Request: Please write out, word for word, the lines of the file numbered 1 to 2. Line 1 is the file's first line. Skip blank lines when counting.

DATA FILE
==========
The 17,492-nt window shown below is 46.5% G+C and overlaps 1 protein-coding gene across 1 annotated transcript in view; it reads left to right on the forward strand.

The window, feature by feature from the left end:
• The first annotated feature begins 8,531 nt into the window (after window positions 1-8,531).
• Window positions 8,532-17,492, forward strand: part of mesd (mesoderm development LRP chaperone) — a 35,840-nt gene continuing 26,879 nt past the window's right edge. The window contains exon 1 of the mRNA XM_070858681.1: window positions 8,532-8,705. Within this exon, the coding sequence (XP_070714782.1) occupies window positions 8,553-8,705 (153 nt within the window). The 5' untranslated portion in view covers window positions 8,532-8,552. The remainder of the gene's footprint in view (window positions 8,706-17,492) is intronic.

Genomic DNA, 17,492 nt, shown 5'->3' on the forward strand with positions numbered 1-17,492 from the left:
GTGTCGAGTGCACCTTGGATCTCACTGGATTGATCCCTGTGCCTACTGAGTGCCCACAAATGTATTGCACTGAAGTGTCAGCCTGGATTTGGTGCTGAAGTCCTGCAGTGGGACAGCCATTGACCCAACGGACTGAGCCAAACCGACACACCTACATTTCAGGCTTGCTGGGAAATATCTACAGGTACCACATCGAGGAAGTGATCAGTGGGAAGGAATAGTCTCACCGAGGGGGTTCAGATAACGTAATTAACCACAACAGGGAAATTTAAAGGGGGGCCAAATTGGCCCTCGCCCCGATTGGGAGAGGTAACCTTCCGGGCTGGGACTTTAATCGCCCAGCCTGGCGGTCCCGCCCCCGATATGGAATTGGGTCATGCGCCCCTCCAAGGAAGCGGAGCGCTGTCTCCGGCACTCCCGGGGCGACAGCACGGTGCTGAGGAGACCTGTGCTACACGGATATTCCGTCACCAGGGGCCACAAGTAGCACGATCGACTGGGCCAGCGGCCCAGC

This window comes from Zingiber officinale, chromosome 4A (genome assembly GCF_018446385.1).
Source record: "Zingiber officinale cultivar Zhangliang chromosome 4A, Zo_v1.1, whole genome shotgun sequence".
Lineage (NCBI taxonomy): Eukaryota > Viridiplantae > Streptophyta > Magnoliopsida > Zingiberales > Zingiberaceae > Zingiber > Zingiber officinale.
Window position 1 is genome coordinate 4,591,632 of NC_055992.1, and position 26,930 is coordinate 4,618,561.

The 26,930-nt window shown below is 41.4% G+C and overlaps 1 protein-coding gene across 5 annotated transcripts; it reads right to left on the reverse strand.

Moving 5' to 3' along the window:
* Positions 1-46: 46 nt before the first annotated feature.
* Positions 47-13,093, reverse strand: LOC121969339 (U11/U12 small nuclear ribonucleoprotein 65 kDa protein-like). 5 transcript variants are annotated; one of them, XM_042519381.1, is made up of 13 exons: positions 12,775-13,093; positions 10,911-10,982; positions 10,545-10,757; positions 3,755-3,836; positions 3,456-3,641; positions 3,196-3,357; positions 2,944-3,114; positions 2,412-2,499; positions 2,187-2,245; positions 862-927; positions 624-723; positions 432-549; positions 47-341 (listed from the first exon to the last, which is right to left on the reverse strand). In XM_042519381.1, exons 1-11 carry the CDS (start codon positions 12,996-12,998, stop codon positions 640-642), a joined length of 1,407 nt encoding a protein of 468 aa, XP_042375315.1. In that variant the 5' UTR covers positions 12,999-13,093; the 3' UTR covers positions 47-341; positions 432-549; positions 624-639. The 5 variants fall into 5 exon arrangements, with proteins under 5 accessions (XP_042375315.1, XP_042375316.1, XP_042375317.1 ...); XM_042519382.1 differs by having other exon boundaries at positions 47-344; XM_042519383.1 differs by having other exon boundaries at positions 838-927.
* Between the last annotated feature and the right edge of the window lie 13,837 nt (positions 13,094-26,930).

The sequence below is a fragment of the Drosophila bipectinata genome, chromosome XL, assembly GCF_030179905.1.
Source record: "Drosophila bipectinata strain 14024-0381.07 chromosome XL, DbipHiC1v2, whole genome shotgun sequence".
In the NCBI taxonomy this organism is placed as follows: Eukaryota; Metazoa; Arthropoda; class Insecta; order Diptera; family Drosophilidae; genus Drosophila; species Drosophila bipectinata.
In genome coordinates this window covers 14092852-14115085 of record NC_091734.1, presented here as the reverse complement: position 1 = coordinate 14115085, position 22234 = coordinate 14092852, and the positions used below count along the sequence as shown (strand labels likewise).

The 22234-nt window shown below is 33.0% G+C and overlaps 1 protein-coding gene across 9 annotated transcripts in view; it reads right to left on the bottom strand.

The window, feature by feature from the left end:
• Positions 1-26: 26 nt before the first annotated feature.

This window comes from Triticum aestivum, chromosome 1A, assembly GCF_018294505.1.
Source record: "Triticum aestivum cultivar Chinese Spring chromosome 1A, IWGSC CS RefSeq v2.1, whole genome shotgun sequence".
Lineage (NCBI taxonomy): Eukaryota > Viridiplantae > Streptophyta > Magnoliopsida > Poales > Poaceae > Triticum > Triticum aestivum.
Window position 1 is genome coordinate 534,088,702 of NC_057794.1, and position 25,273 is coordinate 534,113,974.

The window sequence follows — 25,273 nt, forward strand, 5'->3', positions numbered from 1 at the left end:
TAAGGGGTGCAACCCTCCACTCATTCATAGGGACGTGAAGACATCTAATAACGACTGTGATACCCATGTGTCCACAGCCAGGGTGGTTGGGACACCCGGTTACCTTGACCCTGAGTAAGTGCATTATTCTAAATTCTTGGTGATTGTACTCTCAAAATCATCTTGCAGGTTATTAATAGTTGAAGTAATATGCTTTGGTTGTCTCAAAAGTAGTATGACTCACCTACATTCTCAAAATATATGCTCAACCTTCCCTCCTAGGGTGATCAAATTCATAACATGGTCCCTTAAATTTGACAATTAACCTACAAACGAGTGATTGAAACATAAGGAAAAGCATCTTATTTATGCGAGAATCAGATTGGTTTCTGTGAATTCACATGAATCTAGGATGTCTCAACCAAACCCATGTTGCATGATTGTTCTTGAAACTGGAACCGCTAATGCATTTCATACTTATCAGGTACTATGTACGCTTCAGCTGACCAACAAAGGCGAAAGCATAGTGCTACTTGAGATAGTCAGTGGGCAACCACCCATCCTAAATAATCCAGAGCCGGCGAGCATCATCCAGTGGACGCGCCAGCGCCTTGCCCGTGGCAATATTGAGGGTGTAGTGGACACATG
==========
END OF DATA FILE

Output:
The 17,492-nt window shown below is 46.5% G+C and overlaps 1 protein-coding gene across 1 annotated transcript in view; it reads left to right on the forward strand.

The window, feature by feature from the left end: